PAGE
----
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Calling all those who said they needed help

Dan Rodricks

September 22, 2005

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You know who you are. Kenneth, Leon, William, Joseph and Walter. You know why I'm calling your names out in print today. And Arthur, Tina, Gordon, Andre, Tory and Shawn - where are you?

Give us a call.

Last we heard, you were all looking for help. You all recently contacted the coordinator of a Baltimore program that tries to pull ex-offenders (former drug dealers, drug addicts) out of the horrid cycle of jail-to-street-to-jail and get them into something better - something like a good job, something like a decent life.

But Chip Reis, the program coordinator, hasn't heard from you for a while.

So what's up with that?

I mean, you called once; you obviously needed help.

Unless you all found jobs with great pay and benefits in the last few weeks, I can't imagine you're suddenly living large.

In fact, it's easier to imagine the worst - that you've drifted back to the life you wanted to leave or surrendered to frustrations with all those companies that do background checks and won't hire people because of their felony convictions for drug possession.

Maybe you've settled for a lousy, temporary job again.

Or maybe you're just sitting at home in the middle of the day watching your stories.

I hope I'm wrong.

So call and tell me I am (410-332-6166). Or call Reis, the job placement guy who offered to help you (410-837-1800, ext. 130) and who is now wondering what happened to you.

Good ole Baltimore.

We've got something like 635,000 citizens, and it's been reported several times that one out of 10 or 11 of us are addicted to heroin and/or cocaine.

You take that number - or, take it down to the lower range of the official estimates, something like one in 15 - and you add those who never did dope but sold it, add those in recovery, add those of us in the city and suburbs who've been robbed or had their houses or cars broken into by hopheads looking for property they could turn into cash they could turn into drugs.

Bottom-line that, and you've got one fat swath of the Patapsco Drainage Basin population affected by the poison of drug addiction.

So we're trying to do something about this. What we've taken is a relatively simple approach: Help drug dealers and recovering addicts get jobs, and get the word out to companies, large and small, that maybe they could consider hiring one or two of these men and women because, unless they get a second chance at something legitimate and decent, they'll just revert to their old ways and keep the harm in Charm City.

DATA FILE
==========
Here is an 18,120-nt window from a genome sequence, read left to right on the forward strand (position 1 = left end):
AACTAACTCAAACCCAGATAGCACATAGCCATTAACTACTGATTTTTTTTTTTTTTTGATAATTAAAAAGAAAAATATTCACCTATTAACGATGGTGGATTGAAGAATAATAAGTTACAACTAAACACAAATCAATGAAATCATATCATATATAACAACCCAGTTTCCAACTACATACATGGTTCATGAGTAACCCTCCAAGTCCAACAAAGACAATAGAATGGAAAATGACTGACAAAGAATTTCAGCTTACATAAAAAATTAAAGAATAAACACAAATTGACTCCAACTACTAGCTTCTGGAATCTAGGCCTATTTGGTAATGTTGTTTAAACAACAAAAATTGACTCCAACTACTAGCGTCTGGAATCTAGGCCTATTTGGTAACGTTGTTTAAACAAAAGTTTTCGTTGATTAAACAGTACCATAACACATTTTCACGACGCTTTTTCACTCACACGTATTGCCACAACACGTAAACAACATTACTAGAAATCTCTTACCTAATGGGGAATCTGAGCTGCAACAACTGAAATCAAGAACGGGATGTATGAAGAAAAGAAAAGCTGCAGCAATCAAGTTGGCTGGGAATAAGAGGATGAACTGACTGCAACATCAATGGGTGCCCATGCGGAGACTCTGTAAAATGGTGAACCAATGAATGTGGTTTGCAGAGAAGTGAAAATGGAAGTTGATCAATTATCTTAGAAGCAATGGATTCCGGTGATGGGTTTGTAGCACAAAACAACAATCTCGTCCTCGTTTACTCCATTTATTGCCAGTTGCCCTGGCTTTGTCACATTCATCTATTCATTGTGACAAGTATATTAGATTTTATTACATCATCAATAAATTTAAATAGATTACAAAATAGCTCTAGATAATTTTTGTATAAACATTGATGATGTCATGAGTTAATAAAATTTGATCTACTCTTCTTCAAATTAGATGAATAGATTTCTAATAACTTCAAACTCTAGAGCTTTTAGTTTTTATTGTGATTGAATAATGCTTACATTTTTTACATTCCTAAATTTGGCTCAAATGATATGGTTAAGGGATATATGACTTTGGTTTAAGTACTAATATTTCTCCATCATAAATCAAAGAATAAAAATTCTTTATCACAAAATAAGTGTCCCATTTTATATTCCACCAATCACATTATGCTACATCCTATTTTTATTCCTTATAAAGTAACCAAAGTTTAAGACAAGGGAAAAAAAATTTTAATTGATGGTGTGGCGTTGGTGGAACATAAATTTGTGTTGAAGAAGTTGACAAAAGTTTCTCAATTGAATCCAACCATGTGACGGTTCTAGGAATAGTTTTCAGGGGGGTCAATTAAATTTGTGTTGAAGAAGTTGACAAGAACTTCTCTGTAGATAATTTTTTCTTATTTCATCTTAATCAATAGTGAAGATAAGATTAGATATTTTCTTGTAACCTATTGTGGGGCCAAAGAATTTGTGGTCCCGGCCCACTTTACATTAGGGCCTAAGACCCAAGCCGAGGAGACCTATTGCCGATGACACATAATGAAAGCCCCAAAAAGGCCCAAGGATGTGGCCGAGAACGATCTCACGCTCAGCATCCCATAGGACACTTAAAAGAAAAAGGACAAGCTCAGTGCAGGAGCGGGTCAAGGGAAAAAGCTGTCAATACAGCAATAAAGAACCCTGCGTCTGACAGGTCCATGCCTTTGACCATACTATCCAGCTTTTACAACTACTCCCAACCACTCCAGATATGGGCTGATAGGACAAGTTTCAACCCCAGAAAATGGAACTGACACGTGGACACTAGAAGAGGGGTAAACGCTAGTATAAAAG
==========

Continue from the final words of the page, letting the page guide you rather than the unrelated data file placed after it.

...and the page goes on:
The people mentioned above either called here or called Reis at Goodwill Industries of the Chesapeake because they'd heard about a program there that helps ex-offenders find jobs.

Goodwill is one of only a handful of programs that provides this service to an ex-offender population that numbers in the thousands. (Just to give a slice of the picture: The state of Maryland releases approximately 15,000 inmates from prison each year, and half of them return to Baltimore. Half of them go back to prison within three years.)

So you made one phone call to ask for help.

Then Reis didn't hear from you again.

So that's why I am calling out today, and calling out for you.

Steven and Erika, Kenneth, Clifton, Angela and Robert.

Keisha - where are you?

I've lost contact with a bunch of other young guys who called here in summer, saying they were done with dealing dope and wanted a job - any job - that would take them off the street.

But their interest in getting on a better track seems to have lasted a minute.

Look, this is hard. This takes patience. I know you needed a job three months ago. I know a lot of you groan when you hear me suggest certain "programs" - Goodwill, STRIVE, the Mayor's Ex-Offender Initiative - because you can't imagine that a "program" is going to help you. (This just in: Donta Ellerbe, profiled in this space a week ago, found a job in a cafe with the help of the Goodwill program just in the past couple of days.)

When Lewis Jones called here last week, I heard a baby crying in the background and Jones' voice sounded strained and tired, even a little desperate.

I feel ridiculous telling a guy like Jones to be patient.

Easy for me. I have a job. I'm not four months out of prison, or just off home detention, with felonies on my record, trying to find employment somewhere near a bus route because I don't own a car. I probably couldn't handle much rejection. I'd feel as many of you do - that a felony conviction is a chain you will never shake.

I'd be tempted just to go back to what I knew. "I gotta do what I gotta do to support my family," I've heard more than one man say, and he meant selling dope again.

Look, you can't do that. Your family, your neighborhood, your city need you to do better. The fact that you made the first phone call says a lot about you. It says you're ready.

But you have to make the second call, and the third, and the 15th. I can't give you a time frame for finding a job and a new and decent life. It takes as long as it takes.

dan.rodricks@baltsun.com